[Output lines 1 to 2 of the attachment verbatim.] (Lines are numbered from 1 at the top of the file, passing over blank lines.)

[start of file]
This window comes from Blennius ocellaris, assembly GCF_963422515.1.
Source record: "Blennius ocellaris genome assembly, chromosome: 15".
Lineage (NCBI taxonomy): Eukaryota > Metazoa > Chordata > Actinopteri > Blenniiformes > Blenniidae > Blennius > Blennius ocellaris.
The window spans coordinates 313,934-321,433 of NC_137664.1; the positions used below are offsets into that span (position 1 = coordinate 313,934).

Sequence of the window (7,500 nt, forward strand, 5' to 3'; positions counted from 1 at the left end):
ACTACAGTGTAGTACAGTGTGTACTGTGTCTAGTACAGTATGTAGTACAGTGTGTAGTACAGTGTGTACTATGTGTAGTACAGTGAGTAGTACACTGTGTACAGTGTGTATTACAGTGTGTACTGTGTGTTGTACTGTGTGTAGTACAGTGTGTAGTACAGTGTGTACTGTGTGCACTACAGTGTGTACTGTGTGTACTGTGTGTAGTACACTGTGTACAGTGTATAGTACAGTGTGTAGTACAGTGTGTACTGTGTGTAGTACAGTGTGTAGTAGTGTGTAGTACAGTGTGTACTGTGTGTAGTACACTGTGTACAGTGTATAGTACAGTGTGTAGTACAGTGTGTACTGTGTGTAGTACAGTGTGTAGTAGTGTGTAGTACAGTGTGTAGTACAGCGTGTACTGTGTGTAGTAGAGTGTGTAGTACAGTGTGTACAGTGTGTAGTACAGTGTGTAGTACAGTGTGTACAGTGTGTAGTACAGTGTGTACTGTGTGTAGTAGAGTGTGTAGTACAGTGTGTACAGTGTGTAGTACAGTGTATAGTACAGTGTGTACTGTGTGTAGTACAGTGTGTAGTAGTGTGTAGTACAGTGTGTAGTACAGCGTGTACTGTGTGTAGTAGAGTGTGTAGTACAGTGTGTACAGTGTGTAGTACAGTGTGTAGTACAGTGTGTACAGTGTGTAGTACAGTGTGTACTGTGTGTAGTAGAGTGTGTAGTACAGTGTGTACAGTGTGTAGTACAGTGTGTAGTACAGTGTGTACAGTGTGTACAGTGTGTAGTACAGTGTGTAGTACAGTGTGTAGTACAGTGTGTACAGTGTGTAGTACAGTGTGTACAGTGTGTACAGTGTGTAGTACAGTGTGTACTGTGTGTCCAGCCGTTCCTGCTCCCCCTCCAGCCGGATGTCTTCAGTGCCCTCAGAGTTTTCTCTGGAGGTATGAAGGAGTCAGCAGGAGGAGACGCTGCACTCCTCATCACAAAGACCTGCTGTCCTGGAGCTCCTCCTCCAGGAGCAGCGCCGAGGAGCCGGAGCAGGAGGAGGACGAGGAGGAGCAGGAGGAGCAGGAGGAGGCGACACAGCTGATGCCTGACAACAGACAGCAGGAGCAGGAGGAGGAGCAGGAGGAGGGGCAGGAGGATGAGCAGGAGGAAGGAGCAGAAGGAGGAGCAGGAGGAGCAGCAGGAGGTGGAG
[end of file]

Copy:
This window comes from Blennius ocellaris, assembly GCF_963422515.1.
Source record: "Blennius ocellaris genome assembly, chromosome: 15".